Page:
Political Film Society - Newsletter #48 - August 1, 1999



August 1, 1999


 

AMERICAN TERRORISM IDENTIFIED IN TWO RECENT FILMS
How extensive is terrorism inside the United States? The film Arlington Road, directed by Mark Pellington, poses this question through the words of Michael Faraday (played by Jeff Bridges), a widowed Professor of George Washington University, who lectures to students that most political assassinations and bombings are pinned to a single person even though logic suggests otherwise. He says that the government feeds the "lone madman" theory to the press because most Americans want to feel safe after a terrorist incident, and this preposterous lie serves to calm public fear. Faraday notes that the original American revolutionaries were in fact anti-British terrorists, and thus that terrorism is part of the American political tradition. Faraday also asks why skinhead and other right-wing groups now flourish in an era of unparalleled prosperity, and why so many groups are stockpiling weapons to retaliate against the U.S. federal government, and why voter turnout is so low? Having raised profound questions that might provoke us to ask what really happened during such celebrated events as the Ruby Ridge massacre, the storming of Waco (as in the 1997 New Yorker documentary Waco: Terms of Engagement), and the like (President Kennedy’s assassination perhaps?), the film downshifts to consider one particular nest of terrorism, namely, the house in Arlington, Virginia, across the road from Faraday. Similar to The Stranger (1946), where a former Nazi moves into a small town, in Arlington Road structural engineer Oliver Lang (played by Tim Robbins) has just moved to the same block as Faraday, who gradually becomes suspicious that Lang is a terrorist. Lang, in turn, realizes that Faraday is tracking down his past, so he sets up Faraday to play a role in an elaborate plot in order to deliver explosives to blow up the headquarters of the Federal Bureau of Investigation in Washington. Although Faraday, during a class field trip, demonstrates the FBI’s incompetence in a situation that curiously resembles Ruby Ridge, where his wife died as an FBI agent, he nevertheless confides his suspicions about Lang to FBI agent Whit Carver (played by Robert Gossett). Carver, in turn, ignores Faraday’s warnings and then unexpected silence when Faraday’s son Grant (played by Spencer Treat Clark) is kidnapped by Lang, a nerd who is able to physically overpower an otherwise macho professor who gets emotional and even weeps in the film. The savvy professor, in short, is maneuvered to become a naïve patsy, the lone madman responsible for the latest terrorist bombing. Although most filmviewers will not believe that a clever professor could so easily crack up and fall into such an extraordinary trap, the biggest disappointment of the film is that there are no informational titles at the end, telling us for example about the so-called Patriot movement. According to the Southern Poverty Law Center, some 523 militias and other right-wing terrorist groups in all fifty states are absolutely determined to cause trouble in the year 2000. Starting out as an exposé of a serious problem, the film ends with the hero of the film acting like a fool. MH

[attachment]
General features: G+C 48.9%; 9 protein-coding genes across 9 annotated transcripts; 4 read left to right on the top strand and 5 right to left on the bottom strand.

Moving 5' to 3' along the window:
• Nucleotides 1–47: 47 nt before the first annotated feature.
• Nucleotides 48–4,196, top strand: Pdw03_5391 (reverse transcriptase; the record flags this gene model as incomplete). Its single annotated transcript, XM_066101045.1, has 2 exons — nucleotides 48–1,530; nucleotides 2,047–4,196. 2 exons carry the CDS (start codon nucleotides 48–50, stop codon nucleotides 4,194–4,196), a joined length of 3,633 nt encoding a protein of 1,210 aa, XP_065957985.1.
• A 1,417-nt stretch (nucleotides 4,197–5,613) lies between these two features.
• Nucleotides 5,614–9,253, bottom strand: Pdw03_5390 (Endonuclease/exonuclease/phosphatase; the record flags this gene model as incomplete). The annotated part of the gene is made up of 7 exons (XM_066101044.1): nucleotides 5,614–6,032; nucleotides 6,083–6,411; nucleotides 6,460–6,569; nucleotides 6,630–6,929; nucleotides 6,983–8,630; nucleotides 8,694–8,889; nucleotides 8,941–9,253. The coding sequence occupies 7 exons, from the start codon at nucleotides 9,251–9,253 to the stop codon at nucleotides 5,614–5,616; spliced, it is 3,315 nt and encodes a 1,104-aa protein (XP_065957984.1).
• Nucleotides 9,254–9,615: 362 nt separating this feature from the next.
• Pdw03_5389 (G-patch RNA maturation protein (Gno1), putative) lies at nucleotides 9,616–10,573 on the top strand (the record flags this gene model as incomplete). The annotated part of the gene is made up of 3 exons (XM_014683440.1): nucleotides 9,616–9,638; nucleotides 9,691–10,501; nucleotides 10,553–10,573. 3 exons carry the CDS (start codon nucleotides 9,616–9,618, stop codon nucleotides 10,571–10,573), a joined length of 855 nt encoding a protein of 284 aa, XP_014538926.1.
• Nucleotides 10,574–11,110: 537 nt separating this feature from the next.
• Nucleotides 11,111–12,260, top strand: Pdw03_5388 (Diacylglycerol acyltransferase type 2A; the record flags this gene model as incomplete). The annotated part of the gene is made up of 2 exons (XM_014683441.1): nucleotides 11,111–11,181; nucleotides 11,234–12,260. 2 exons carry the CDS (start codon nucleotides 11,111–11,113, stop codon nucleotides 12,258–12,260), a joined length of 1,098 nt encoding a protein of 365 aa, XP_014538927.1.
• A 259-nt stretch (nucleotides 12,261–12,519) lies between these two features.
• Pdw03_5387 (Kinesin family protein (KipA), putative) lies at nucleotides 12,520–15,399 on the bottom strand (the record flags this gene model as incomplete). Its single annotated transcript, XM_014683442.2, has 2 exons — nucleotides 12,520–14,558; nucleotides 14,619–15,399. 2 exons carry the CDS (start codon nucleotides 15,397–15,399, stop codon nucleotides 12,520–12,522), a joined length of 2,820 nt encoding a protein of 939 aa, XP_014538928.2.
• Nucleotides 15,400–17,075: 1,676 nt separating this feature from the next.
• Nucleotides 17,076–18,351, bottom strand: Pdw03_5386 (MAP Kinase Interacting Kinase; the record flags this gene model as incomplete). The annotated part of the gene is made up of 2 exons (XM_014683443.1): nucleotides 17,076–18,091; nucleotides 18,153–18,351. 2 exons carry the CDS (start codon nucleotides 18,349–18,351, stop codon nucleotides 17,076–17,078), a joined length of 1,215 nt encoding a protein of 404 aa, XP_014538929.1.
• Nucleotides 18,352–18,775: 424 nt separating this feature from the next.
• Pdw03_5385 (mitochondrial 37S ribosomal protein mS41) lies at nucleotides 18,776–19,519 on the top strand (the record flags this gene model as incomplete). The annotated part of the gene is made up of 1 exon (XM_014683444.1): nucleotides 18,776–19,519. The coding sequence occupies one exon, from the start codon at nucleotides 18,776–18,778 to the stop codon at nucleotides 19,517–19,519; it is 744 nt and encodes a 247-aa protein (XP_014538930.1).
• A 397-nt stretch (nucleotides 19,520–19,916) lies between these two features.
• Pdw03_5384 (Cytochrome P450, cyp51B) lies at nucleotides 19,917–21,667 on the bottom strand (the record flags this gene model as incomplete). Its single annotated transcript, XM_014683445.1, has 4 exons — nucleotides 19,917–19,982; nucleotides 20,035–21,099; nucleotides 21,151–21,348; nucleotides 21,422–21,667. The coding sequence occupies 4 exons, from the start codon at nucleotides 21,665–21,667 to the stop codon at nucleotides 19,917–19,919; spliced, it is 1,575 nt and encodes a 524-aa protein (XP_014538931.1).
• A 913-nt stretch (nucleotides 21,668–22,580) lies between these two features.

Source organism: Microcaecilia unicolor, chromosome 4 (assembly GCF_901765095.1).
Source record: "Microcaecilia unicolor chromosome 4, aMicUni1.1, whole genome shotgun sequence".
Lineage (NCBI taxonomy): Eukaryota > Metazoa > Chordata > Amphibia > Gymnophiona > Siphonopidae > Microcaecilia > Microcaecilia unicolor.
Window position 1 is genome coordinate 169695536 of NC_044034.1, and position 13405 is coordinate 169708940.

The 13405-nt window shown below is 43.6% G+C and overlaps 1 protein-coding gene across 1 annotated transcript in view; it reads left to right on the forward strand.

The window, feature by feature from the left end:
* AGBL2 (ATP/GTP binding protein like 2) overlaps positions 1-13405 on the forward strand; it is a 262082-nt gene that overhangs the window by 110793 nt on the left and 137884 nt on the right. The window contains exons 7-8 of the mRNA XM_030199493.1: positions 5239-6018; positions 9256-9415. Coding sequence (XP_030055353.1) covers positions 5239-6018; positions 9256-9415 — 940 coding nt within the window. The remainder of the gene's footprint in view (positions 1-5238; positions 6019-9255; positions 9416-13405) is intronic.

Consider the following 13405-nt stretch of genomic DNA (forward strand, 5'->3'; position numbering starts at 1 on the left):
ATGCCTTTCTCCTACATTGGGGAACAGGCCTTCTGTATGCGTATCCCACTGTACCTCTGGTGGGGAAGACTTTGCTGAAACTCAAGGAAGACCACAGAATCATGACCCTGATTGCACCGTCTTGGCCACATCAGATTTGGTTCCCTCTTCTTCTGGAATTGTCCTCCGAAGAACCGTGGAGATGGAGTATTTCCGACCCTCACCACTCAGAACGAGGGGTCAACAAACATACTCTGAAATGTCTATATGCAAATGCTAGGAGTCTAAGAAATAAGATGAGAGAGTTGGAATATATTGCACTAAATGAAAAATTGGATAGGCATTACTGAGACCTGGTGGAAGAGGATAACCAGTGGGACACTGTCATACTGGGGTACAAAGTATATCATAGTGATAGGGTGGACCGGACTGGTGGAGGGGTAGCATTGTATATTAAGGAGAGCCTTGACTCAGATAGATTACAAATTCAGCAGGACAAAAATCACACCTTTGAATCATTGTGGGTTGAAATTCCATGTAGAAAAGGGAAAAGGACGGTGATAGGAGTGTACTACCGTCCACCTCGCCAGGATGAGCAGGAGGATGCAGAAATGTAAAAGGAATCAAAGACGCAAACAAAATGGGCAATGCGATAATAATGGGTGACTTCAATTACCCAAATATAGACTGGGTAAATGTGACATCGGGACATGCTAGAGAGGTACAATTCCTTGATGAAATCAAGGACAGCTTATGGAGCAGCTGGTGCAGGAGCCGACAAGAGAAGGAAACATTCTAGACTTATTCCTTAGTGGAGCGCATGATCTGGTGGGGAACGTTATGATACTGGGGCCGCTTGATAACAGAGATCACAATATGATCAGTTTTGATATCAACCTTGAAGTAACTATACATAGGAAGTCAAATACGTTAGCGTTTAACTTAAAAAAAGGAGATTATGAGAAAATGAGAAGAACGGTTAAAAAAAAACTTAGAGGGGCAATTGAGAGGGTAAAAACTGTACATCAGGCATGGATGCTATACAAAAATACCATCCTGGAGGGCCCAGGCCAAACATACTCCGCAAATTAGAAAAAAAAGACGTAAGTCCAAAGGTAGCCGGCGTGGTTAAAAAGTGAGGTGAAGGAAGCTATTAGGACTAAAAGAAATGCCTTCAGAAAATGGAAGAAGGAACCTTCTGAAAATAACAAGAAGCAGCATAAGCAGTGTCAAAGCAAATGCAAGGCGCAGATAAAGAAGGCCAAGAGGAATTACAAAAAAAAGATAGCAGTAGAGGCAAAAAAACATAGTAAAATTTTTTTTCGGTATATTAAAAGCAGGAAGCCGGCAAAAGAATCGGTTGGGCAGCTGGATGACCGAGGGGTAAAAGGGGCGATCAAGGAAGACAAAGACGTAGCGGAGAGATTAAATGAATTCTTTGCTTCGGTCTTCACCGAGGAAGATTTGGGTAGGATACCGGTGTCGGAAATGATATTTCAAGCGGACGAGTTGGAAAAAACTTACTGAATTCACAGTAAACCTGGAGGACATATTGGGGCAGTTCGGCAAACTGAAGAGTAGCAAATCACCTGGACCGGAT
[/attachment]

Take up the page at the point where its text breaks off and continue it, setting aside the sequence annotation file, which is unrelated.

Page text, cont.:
A more chilling treatment of domestic terrorism can be found in this year’s Pariah, which goes beyond last year’s American History X in showing how skinhead gangs operate. We are not surprised to learn that the gang members are obsessed with sex, and filmviewers see the brutality of their sexual encounters, which are heterosexual simulations of prison rape. Women who associate with the white and black gangs were molested as children and now survive mostly as sex slaves; some are hooked on drugs. In Pariah, the white protagonist, Steve (played by Damon Jones), is held down by a skinhead gang, forced to watch while his black girlfriend is gang-raped. When she commits suicide after the incident, Steve resolves to join the skinhead gang to exact revenge. To establish his legitimacy in the gang, however, it is not enough that he is beat up by a black gang or that his girlfriend Sissy (played by Aimee Chaffin) is a member of the skinhead gang; he is forced by the leader of the gang Crew (played by Dave Oren Ward) to execute a transsexual in a park. The film graphically shows violent crimes perpetrated by the various gangs, led by young studs who have had bad interracial experiences, either while they were growing up or in prison. Pariah, an independent film that was first released to the general public in Los Angeles during May 1999, shows upward spirals of first senseless and then brutal retaliation beatings and a discourse in which the only adjective known by gang members seems to be the word "fucking." If there ever was a film to justify locking up perpetrators of hate crimes, this is it; yet prison life seems to be a rite of passage to prove one’s manhood. Once out of prison, the gang members try to return to live at home, are rejected by their parents, and soon reconstitute on the streets. Randolph Kret, director and screenwriter of this film noir, suggests that there is no easy answer to stop the violence-begets-violence scenario depicted in which even a gay gang is portrayed as retaliating against the skinheads over the death of the transsexual. MH

POLITICAL FILM SOCIETY INVITES NOMINATIONS FOR AWARDS
Members of the Political Film Society can nominate feature films released in 1999 for awards in the following categories: democracy, exposé, human rights, and peace. Nominations close on December 31 each year, and voting will take place in the first two months of the year 2000 for the film that best raises political consciousness in each of four categories.

NOMINEES FOR 1999
EXPOSÉ: Bastards, Three Seasons
HUMAN RIGHTS:
The General's Daughter, Hard, Xiu Xiu